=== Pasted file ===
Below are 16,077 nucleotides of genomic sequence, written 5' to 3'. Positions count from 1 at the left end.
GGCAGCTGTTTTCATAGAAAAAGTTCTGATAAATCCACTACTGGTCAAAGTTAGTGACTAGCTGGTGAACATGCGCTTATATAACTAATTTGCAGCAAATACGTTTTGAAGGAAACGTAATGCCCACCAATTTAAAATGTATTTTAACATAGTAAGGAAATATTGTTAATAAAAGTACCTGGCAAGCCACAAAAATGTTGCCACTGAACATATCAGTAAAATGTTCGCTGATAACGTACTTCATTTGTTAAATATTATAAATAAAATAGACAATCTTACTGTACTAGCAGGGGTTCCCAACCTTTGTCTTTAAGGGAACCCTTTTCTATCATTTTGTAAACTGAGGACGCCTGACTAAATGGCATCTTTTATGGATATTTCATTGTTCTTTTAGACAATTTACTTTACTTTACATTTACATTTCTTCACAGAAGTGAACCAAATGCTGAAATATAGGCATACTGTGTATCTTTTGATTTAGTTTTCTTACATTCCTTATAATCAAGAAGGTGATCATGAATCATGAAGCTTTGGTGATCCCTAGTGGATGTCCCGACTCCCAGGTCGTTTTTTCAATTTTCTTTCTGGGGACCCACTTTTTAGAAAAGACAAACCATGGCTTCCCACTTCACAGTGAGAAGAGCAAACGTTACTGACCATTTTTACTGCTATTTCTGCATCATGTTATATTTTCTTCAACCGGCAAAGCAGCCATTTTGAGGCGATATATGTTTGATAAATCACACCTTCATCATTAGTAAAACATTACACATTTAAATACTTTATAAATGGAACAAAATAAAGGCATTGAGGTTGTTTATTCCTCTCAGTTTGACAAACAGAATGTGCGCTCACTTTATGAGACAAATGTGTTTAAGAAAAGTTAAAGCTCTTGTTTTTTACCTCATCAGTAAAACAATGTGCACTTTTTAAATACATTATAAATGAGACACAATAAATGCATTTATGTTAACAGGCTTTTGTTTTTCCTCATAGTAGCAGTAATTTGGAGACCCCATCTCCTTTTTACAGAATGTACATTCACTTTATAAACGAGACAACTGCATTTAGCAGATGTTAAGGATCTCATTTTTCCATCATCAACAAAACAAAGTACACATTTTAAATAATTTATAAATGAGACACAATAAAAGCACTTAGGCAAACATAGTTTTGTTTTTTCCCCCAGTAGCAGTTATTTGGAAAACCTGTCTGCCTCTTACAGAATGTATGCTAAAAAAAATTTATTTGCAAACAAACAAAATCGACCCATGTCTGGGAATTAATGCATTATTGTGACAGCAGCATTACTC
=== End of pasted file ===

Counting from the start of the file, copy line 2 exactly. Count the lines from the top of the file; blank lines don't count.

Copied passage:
GGCAGCTGTTTTCATAGAAAAAGTTCTGATAAATCCACTACTGGTCAAAGTTAGTGACTAGCTGGTGAACATGCGCTTATATAACTAATTTGCAGCAAATACGTTTTGAAGGAAACGTAATGCCCACCAATTTAAAATGTATTTTAACATAGTAAGGAAATATTGTTAATAAAAGTACCTGGCAAGCCACAAAAATGTTGCCACTGAACATATCAGTAAAATGTTCGCTGATAACGTACTTCATTTGTTAAATATTATAAATAAAATAGACAATCTTACTGTACTAGCAGGGGTTCCCAACCTTTGTCTTTAAGGGAACCCTTTTCTATCATTTTGTAAACTGAGGACGCCTGACTAAATGGCATCTTTTATGGATATTTCATTGTTCTTTTAGACAATTTACTTTACTTTACATTTACATTTCTTCACAGAAGTGAACCAAATGCTGAAATATAGGCATACTGTGTATCTTTTGATTTAGTTTTCTTACATTCCTTATAATCAAGAAGGTGATCATGAATCATGAAGCTTTGGTGATCCCTAGTGGATGTCCCGACTCCCAGGTCGTTTTTTCAATTTTCTTTCTGGGGACCCACTTTTTAGAAAAGACAAACCATGGCTTCCCACTTCACAGTGAGAAGAGCAAACGTTACTGACCATTTTTACTGCTATTTCTGCATCATGTTATATTTTCTTCAACCGGCAAAGCAGCCATTTTGAGGCGATATATGTTTGATAAATCACACCTTCATCATTAGTAAAACATTACACATTTAAATACTTTATAAATGGAACAAAATAAAGGCATTGAGGTTGTTTATTCCTCTCAGTTTGACAAACAGAATGTGCGCTCACTTTATGAGACAAATGTGTTTAAGAAAAGTTAAAGCTCTTGTTTTTTACCTCATCAGTAAAACAATGTGCACTTTTTAAATACATTATAAATGAGACACAATAAATGCATTTATGTTAACAGGCTTTTGTTTTTCCTCATAGTAGCAGTAATTTGGAGACCCCATCTCCTTTTTACAGAATGTACATTCACTTTATAAACGAGACAACTGCATTTAGCAGATGTTAAGGATCTCATTTTTCCATCATCAACAAAACAAAGTACACATTTTAAATAATTTATAAATGAGACACAATAAAAGCACTTAGGCAAACATAGTTTTGTTTTTTCCCCCAGTAGCAGTTATTTGGAAAACCTGTCTGCCTCTTACAGAATGTATGCTAAAAAAAATTTATTTGCAAACAAACAAAATCGACCCATGTCTGGGAATTAATGCATTATTGTGACAGCAGCATTACTC